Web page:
Dar es Salaam. The government is reviewing the contracts for Mchuchuma and Liganga projects to align them with the amended natural wealth and resources laws.
The ministry of Trade, Industry and Investment’s deputy permanent secretary, Rudovoik Ndurie, told The Citizen in an interview that all strategic projects in the extractives sector - including those in the mining, gas and oil sectors - are undergoing reviews.
“This is after the government enacted the new laws in the extractives sector and implementation of the directives given by Parliament to align all natural resources contracts with the new laws,” he said.
Answering a question on whether the government is in new negotiations with the Tanzania China International Mineral Resource Ltd (TCIMRL), he said he was not aware if that were happening.
However, he said he was aware that last year the government planned to appoint a negotiation team to revisit terms that were different from the initial contracts.
Earlier, the TCIMRL chief executive officer, Eric Mwingira, told The Citizen that they were in new negotiations with the government.
This was after the $3 billion (Sh6.8 trillion) Mchuchuma and Liganga projects had taken at least nine years to take off.
“The company has invested a lot in the project, and what we can do is wait for the government to make a decision,” he said.
He explained that they were currently in talks with some government officials who had been appointed to oversee the matter.
However, he declined to mention what was being discussed on the grounds that it was still too early to make the discussion public.
The Liganga iron ore and the Mchuchuma coal mining and power projects, worth $3 billion, were expected to be implemented by TCIMRL beginning in 2016.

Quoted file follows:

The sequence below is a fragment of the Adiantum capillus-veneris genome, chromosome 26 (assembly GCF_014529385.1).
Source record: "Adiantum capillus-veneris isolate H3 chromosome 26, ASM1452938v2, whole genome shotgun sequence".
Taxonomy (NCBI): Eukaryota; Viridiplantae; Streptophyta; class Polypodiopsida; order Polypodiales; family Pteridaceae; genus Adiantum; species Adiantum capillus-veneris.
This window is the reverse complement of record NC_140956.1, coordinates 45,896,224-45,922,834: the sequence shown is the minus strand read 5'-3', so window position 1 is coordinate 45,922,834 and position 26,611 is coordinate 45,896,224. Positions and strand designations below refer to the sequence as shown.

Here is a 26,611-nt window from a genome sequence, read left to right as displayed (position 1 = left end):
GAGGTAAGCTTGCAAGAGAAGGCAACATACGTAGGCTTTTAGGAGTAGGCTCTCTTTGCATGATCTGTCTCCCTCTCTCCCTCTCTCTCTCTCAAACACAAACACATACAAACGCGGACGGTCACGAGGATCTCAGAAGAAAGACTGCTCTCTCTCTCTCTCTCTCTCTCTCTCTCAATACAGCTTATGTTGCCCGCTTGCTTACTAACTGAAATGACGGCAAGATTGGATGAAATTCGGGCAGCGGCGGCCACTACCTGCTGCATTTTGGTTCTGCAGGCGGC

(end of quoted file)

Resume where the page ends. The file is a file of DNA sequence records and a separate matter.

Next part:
TCIMRL expected to invest $1.8 billion in Liganga to establish an iron ore mine and iron and steel complex to produce one million tonnes per year of iron and steel products, as well as vanadium pentoxide and titanium dioxide.
The Mchuchuma project includes the construction of a 600MW coal-fired power station, of which 250MW would be used by the iron plant, while the remaining 350MW would be fed to the national grid.
Reports state that, in February last year, Minerals minister Doto Biteko issued a 30-day ultimatum to the National Development Corporation (NDC) to “rectify mistakes” in the mining contract - or the licence would be revoked.
But TCIMRL had told The Citizen that the project - whose contract was signed in 2011 - would be up and running by now had the government not dilly-dallied in endorsing tax incentives requests.
He said Mchuchuma would be producing electricity after three-and-half-years of construction, while Liganga would be nearing completion this year after four years of implementation.
In November 2018, the Chinese company revealed that it was being held back by the Treasury delaying approval of incentives negotiated with the government in 2015.
The company won the tender for the mega-project that has the potential to create 5,000 direct jobs and 30,000 indirect ones in 2010. But its roll-out has been beset by red tape to-date.
According to Mr Mwingira, the company was only asking for a 10-year tax relief for a project whose lifespan stretches to between 50 and 100 years.
He said that, among other things, the company was seeking tax incentives on import duty on goods to be imported for the construction work, as well as incentives on spare parts and machinery. It was also asking for tax relief on fuel.
The Chinese firm’s parent company, Sichuan Hongda Group Ltd (SHG), discharged its part of the contract by carrying out geological exploration, environmental and social impact assessment, valuation for purposes of compensation of people affected by the project, research, as well as development for smelting technology to the tune of about $70 million.
“The capitalised exploration cost consumed a lot of resources because of the complexity of the mineralogical constitution - when it comes to separation of titanium from iron ore - and design for industrial complex for power generation for iron and steel industry,” said Mr Mwingira.
Immediately after the granting of the licence, TCIMRL started negotiations with the government of Tanzania in 2014 through the National Investment Steering Committee (NISC) on the granting of investment incentives for the Mchuchuma and Liganga projects, in accordance with the provisions of the Tanzania Investment Act (CAP. 38).
“After concerted negotiations, a Performance Contract was signed in June 2014, which provided for some investment incentives for the project.”